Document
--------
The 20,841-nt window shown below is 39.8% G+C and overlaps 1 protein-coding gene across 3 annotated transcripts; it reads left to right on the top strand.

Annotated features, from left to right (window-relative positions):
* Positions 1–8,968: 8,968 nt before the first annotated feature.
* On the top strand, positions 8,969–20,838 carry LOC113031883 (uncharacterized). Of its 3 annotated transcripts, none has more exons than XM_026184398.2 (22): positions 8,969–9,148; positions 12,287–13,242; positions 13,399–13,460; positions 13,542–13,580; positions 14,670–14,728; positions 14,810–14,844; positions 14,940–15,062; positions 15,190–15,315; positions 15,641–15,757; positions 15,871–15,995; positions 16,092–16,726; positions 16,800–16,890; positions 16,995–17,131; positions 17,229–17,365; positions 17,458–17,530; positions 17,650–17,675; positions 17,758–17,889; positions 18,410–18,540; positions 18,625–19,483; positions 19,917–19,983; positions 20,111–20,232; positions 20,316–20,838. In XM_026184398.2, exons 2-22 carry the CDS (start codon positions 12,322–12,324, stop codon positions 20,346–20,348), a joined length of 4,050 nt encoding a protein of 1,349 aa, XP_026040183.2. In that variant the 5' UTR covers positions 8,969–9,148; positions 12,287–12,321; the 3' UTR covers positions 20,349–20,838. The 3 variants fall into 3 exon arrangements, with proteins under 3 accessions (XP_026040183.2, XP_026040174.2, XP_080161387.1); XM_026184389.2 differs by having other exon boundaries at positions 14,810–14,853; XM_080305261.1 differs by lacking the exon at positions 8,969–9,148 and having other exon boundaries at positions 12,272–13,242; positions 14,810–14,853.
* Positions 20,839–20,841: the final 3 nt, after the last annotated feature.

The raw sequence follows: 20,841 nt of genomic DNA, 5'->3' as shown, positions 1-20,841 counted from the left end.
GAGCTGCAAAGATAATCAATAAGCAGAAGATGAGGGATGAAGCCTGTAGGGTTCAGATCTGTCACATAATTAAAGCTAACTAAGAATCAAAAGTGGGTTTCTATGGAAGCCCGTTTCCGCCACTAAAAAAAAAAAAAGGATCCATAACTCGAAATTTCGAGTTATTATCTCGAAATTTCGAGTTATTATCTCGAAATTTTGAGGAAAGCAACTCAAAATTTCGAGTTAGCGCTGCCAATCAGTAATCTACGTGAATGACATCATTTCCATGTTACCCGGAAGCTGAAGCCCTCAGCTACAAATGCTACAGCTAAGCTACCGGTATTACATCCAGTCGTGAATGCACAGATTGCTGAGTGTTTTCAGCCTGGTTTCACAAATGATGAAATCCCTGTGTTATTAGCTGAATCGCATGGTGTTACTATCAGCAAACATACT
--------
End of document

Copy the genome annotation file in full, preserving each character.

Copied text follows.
The 20,841-nt window shown below is 39.8% G+C and overlaps 1 protein-coding gene across 3 annotated transcripts; it reads left to right on the top strand.

Annotated features, from left to right (window-relative positions):
* Positions 1–8,968: 8,968 nt before the first annotated feature.
* On the top strand, positions 8,969–20,838 carry LOC113031883 (uncharacterized). Of its 3 annotated transcripts, none has more exons than XM_026184398.2 (22): positions 8,969–9,148; positions 12,287–13,242; positions 13,399–13,460; positions 13,542–13,580; positions 14,670–14,728; positions 14,810–14,844; positions 14,940–15,062; positions 15,190–15,315; positions 15,641–15,757; positions 15,871–15,995; positions 16,092–16,726; positions 16,800–16,890; positions 16,995–17,131; positions 17,229–17,365; positions 17,458–17,530; positions 17,650–17,675; positions 17,758–17,889; positions 18,410–18,540; positions 18,625–19,483; positions 19,917–19,983; positions 20,111–20,232; positions 20,316–20,838. In XM_026184398.2, exons 2-22 carry the CDS (start codon positions 12,322–12,324, stop codon positions 20,346–20,348), a joined length of 4,050 nt encoding a protein of 1,349 aa, XP_026040183.2. In that variant the 5' UTR covers positions 8,969–9,148; positions 12,287–12,321; the 3' UTR covers positions 20,349–20,838. The 3 variants fall into 3 exon arrangements, with proteins under 3 accessions (XP_026040183.2, XP_026040174.2, XP_080161387.1); XM_026184389.2 differs by having other exon boundaries at positions 14,810–14,853; XM_080305261.1 differs by lacking the exon at positions 8,969–9,148 and having other exon boundaries at positions 12,272–13,242; positions 14,810–14,853.
* Positions 20,839–20,841: the final 3 nt, after the last annotated feature.

The raw sequence follows: 20,841 nt of genomic DNA, 5'->3' as shown, positions 1-20,841 counted from the left end.
GAGCTGCAAAGATAATCAATAAGCAGAAGATGAGGGATGAAGCCTGTAGGGTTCAGATCTGTCACATAATTAAAGCTAACTAAGAATCAAAAGTGGGTTTCTATGGAAGCCCGTTTCCGCCACTAAAAAAAAAAAAAGGATCCATAACTCGAAATTTCGAGTTATTATCTCGAAATTTCGAGTTATTATCTCGAAATTTTGAGGAAAGCAACTCAAAATTTCGAGTTAGCGCTGCCAATCAGTAATCTACGTGAATGACATCATTTCCATGTTACCCGGAAGCTGAAGCCCTCAGCTACAAATGCTACAGCTAAGCTACCGGTATTACATCCAGTCGTGAATGCACAGATTGCTGAGTGTTTTCAGCCTGGTTTCACAAATGATGAAATCCCTGTGTTATTAGCTGAATCGCATGGTGTTACTATCAGCAAACATACT